Yesterday the LWs moved their babies 25 metres across the corridor of shrubs and tree branches. Still, the babies are required to flutter across gaps and I was happy not to have witnessed it. Last year I saw the babies being moved and my heart was in my mouth the whole time lest one end up on the ground. This morning they were back in the sheoak.
Last month I saw the female LW taking nesting materials to the sheoak and yesterday the new babies emerged from the nest for the first time.
Needless to say, both parents very busy keeping these little mouths fed. The older sibling is still around and chirping to be fed, but I haven't seen/heard that happen.
The bottlebrushes are filling up with flowers and the LWs make frequent nectar stops during the day.
It's the month of returns. The eucalypts have another lerp infestation -
The lone cuckoo is back - the wattle shrubs have come back from the dead again and are in bloom - not a caterpillar in sight, so far...
But here's something new - this is the first year this Rose Cone Flower, Isopogon formosus, has flowered. This is another WA native and I think I'll try propagating this one - see if I can collect some seed.
The LW fledgling is being weaned. The time between each bill-full of food from the parents has been extended and the result is one noisy bird who is loudly and almost constantly begging for food.
Today it became too much for its aunt/female relative who kept flying over to feed the fledgling only to be driven away by the LWs.
The fledgling is well able to feed itself on the nectar around and does - but I think it will still need some help catching insects for its protein requirements, something its mother (below) has perfected.
Well this fellow has just a few feathers left from his eclipse plumage -
while this one is fully suited up in breeding plumage.
The female's song is not for them, though. It's how she communicates with other females in the group.
I was pleased to see (and later identify) a female Golden Whistler - another first for me. As is often the case, the female's plumage is quite a contrast to the smartly-feathered male. Hopefully this means a breeding pair.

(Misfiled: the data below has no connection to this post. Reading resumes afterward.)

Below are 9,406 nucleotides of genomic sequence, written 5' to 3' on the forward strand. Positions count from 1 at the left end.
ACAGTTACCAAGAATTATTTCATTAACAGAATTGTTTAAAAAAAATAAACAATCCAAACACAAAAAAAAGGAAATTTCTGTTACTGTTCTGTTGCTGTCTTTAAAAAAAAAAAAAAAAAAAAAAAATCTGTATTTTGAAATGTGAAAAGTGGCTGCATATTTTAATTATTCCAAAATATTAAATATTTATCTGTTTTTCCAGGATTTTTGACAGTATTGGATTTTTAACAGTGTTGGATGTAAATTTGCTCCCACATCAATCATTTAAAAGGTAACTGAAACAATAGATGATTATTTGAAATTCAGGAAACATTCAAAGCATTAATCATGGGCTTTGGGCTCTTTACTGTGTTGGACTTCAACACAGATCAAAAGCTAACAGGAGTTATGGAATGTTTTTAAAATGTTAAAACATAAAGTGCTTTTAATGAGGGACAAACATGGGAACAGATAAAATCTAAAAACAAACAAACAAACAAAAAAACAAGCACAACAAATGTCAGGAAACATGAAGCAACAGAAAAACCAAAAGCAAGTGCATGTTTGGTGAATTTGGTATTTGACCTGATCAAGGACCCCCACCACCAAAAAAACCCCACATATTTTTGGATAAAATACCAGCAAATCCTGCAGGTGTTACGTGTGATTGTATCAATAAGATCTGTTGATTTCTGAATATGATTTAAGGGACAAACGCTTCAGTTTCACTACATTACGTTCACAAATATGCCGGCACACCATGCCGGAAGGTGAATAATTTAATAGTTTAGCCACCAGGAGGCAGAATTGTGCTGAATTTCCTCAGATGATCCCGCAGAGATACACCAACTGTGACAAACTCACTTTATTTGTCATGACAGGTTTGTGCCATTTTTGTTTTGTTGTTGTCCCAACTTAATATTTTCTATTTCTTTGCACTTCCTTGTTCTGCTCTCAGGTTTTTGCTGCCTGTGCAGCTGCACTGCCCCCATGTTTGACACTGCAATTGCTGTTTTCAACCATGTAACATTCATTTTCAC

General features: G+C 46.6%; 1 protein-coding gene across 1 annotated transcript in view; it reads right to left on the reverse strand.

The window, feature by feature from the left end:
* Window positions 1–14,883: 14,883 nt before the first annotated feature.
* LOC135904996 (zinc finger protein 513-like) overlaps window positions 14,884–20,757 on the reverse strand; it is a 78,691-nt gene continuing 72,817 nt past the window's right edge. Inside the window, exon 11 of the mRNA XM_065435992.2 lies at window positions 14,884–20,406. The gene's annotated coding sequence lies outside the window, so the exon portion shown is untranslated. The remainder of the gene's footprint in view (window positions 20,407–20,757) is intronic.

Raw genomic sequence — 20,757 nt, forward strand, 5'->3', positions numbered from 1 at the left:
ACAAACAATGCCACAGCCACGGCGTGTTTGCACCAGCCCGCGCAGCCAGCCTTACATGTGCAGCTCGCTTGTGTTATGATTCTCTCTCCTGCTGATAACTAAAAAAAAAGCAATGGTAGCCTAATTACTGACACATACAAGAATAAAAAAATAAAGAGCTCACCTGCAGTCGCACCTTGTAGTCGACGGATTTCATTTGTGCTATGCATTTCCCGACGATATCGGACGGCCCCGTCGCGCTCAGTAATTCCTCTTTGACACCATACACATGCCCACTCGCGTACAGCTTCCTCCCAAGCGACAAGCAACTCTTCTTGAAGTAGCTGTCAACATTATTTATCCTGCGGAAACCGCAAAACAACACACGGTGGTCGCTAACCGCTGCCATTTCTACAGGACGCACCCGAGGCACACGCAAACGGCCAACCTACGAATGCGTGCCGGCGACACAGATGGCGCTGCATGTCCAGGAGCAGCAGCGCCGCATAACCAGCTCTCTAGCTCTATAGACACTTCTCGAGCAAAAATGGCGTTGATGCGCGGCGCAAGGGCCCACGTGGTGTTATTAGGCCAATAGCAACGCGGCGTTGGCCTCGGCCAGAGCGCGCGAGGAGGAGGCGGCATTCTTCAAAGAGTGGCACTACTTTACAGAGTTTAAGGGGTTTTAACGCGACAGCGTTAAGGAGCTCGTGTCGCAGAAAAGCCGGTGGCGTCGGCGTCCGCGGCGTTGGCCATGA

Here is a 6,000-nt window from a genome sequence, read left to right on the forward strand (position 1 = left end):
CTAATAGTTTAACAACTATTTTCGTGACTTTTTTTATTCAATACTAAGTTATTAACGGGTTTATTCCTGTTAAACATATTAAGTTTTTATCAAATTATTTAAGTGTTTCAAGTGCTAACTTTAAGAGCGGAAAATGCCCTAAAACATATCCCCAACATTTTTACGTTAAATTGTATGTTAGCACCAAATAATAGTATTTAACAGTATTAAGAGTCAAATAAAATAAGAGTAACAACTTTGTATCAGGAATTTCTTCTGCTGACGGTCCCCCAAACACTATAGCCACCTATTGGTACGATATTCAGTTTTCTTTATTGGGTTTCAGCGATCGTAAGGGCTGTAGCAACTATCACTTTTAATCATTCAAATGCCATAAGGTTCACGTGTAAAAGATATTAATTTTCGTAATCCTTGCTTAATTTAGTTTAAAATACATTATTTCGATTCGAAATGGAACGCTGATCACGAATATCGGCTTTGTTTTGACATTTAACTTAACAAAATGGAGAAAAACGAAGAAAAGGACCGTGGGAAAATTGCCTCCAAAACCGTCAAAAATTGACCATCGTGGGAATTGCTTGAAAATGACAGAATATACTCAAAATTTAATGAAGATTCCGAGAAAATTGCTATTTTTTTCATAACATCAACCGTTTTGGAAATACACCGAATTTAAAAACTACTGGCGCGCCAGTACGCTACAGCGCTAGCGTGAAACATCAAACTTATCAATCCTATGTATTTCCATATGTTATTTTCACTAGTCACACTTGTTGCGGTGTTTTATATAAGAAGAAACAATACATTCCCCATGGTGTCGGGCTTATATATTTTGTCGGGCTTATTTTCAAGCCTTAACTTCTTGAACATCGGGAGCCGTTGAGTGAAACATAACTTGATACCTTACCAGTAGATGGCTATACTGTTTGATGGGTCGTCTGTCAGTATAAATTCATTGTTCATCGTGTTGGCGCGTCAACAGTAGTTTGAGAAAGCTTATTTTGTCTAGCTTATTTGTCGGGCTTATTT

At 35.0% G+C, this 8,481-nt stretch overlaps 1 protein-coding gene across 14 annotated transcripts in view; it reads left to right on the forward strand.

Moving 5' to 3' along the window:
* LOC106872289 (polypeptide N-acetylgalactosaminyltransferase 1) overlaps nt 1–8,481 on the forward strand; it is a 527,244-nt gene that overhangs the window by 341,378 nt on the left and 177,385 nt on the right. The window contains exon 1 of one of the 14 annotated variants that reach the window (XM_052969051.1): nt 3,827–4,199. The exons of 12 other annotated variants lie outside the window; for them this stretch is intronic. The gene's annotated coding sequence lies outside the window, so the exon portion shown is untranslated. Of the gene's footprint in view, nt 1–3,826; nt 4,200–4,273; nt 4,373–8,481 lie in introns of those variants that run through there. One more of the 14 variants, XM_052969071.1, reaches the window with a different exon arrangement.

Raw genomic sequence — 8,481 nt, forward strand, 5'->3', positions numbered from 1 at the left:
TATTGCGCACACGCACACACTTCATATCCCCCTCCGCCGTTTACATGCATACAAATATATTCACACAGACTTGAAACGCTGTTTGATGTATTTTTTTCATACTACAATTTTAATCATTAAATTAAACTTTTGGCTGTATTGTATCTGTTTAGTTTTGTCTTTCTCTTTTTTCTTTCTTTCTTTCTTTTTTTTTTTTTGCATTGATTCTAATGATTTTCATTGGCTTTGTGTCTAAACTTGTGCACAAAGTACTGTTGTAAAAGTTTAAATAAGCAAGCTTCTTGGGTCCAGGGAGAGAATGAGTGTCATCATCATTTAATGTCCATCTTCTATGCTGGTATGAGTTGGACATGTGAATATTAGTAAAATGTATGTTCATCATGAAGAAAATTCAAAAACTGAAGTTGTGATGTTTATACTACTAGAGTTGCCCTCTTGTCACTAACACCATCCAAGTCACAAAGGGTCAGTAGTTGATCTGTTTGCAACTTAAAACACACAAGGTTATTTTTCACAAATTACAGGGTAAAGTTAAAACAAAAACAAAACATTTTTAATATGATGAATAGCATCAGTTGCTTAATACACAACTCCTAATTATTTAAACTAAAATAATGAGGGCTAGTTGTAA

LW was straight on to the first callistemon of the year - last year the babies were born when it was in full bloom and had a very handy supply of nectar in their nursery.
Many small and some medium-sized birds sounding out alarm calls and darting about usually means only one thing - Currawong. So, as I grabbed my camera and approached the tree that seemed to be the epicentre of the commotion, I fully expected a Currawong to fly away, pursued by small birds. In truth I couldn't see much at all to begin with then, when I located a largish bird silhouette, it was hard to tell what it was - even through the zoom lens. I took some snaps, walked forward a few paces and took some more. Here is the happy result, photos of what I believe is either a Brown Goshawk or a Collared Sparrowhawk, tending toward the latter due to the yellowish patch behind bill and (apparent) lack of dominant 'eyebrow'.
In spring various tiny flowers that look like lilies or orchids appear, most often on one slender stalk with no or scant leaves. Less than 10cm above the ground this floral display features miniature artworks, beautifully constructed centrepieces on a canvas less than 2cm wide.
They're plentiful and are in areas that have laid untouched. I've had no luck identifying them so far - if you know please get in touch.